They are predominantly associated with the Roman Catholic Church which describes them as: "efficacious signs of grace, instituted by Christ and entrusted to the Church, by which divine life is dispensed to us. The visible rites by which the sacraments are celebrated signify and make present the graces proper to each sacrament. They bear fruit in those who receive them with the required dispositions." (Catechism of the Catholic Church 1131-1134)
The observant of you will have noted that all seven are not achievable by one person as you cannot be both ordained and married in the Catholic faith. However, when they were formally agreed at the Council of Trent (1545 – 63) it was set out that as a whole they are necessary for salvation as they were instituted by Christ himself.
This final point was disputed by the Anglican Church when it split from Catholicism at the Reformation and eventually this Church only formally recognised two: Baptism and Communion. They reasoned that these two are the only ones that are set out by Christ in the Gospels. There is also much more division in the Anglican Church about their importance. Some “high” Anglicans take them very seriously and might in fact advocate the use of all seven sacraments, whilst other “low” Anglicans only see them as symbolic and not necessary for our relationship with God. The Anglican Church is a broad Church!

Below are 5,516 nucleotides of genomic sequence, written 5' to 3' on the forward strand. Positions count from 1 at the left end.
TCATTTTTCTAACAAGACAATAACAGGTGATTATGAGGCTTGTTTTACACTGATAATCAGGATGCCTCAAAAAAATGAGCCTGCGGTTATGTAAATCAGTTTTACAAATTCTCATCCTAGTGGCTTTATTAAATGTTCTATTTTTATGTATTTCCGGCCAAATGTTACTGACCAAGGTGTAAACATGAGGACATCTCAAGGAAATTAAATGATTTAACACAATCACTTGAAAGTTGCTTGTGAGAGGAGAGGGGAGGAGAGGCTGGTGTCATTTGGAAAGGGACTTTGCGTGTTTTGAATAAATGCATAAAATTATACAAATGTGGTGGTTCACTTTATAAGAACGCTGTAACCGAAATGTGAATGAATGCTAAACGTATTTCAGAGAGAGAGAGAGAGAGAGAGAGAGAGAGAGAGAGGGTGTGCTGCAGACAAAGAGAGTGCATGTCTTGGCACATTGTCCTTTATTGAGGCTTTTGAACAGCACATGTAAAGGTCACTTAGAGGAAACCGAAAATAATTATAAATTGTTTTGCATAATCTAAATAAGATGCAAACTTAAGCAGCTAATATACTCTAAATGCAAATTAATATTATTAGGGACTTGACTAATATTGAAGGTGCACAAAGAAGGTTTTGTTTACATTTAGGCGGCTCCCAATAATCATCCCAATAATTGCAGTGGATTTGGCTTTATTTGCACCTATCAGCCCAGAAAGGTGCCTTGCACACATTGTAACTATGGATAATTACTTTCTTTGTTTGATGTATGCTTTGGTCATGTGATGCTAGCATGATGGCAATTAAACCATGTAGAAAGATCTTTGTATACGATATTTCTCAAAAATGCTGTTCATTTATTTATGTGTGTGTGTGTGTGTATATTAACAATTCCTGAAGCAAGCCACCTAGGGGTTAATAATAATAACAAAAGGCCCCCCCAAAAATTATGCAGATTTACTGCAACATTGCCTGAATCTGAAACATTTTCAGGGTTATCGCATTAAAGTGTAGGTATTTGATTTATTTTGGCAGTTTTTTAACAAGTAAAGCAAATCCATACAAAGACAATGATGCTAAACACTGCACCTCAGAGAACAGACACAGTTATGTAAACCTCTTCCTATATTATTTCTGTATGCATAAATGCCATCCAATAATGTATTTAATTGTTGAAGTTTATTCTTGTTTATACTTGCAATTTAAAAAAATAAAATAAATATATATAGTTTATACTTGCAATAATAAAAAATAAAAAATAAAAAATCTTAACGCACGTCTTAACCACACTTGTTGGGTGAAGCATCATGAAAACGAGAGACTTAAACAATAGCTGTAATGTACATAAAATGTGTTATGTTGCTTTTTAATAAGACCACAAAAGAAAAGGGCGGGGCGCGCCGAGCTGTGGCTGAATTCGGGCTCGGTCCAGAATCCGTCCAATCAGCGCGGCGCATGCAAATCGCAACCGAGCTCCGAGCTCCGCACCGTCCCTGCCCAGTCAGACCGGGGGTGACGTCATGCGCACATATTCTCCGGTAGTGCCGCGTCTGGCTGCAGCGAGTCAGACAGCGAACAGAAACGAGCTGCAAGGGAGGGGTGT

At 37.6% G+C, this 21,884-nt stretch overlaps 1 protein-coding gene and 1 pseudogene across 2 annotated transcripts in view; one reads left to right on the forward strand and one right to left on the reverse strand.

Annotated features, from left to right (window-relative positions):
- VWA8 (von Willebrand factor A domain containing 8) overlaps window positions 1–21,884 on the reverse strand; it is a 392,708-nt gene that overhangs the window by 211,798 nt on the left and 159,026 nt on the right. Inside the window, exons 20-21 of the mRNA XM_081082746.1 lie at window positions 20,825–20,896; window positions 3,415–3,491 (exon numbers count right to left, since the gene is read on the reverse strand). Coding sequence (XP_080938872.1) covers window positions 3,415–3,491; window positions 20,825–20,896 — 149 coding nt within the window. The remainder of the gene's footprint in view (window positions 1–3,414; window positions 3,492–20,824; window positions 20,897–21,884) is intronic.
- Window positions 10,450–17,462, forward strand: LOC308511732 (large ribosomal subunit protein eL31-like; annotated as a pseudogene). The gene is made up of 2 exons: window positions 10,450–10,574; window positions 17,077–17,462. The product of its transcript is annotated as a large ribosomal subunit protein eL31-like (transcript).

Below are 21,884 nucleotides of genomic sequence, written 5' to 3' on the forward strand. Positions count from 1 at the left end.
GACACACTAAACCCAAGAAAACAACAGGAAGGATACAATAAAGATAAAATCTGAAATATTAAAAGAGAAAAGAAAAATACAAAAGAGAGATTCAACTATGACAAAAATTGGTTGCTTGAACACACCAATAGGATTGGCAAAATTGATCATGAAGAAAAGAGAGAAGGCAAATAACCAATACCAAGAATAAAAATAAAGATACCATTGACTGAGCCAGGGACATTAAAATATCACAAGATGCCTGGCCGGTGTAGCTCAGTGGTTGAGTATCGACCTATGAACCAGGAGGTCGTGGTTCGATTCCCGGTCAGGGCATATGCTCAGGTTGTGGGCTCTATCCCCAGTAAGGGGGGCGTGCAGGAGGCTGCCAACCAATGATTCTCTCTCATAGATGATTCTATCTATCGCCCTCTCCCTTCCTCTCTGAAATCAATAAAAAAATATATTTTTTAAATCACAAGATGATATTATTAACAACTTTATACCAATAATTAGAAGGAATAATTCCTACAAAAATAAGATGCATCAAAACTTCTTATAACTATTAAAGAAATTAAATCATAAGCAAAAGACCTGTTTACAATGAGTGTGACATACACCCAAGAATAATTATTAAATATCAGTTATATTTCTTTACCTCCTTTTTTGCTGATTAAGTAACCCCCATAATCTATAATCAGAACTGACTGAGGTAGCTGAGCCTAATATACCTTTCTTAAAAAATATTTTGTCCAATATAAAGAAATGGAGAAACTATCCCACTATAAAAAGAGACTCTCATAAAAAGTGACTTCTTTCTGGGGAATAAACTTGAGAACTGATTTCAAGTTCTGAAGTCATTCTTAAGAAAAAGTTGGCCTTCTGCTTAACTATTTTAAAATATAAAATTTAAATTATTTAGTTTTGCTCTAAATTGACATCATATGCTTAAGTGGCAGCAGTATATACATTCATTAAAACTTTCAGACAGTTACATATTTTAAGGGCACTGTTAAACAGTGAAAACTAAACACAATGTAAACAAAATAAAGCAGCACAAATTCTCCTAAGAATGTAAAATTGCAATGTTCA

As the West has become a more secular society it is interesting to note two things about rites of passage: Baptism and marriage have, to a relatively large extent, been maintained and remain important to many families who no longer go to church on a regular basis. Meanwhile other secular alternatives have arisen to take the place of, and supplement traditional rites; Baby-showers, 18th birthday parties, retirement parties amongst others have all become common place.
Can you think some other secular rites-of-passage? What is your experience of the sacraments? Can they really have an effect on our salvation? Or are they just a way of the Church maintaining its authority?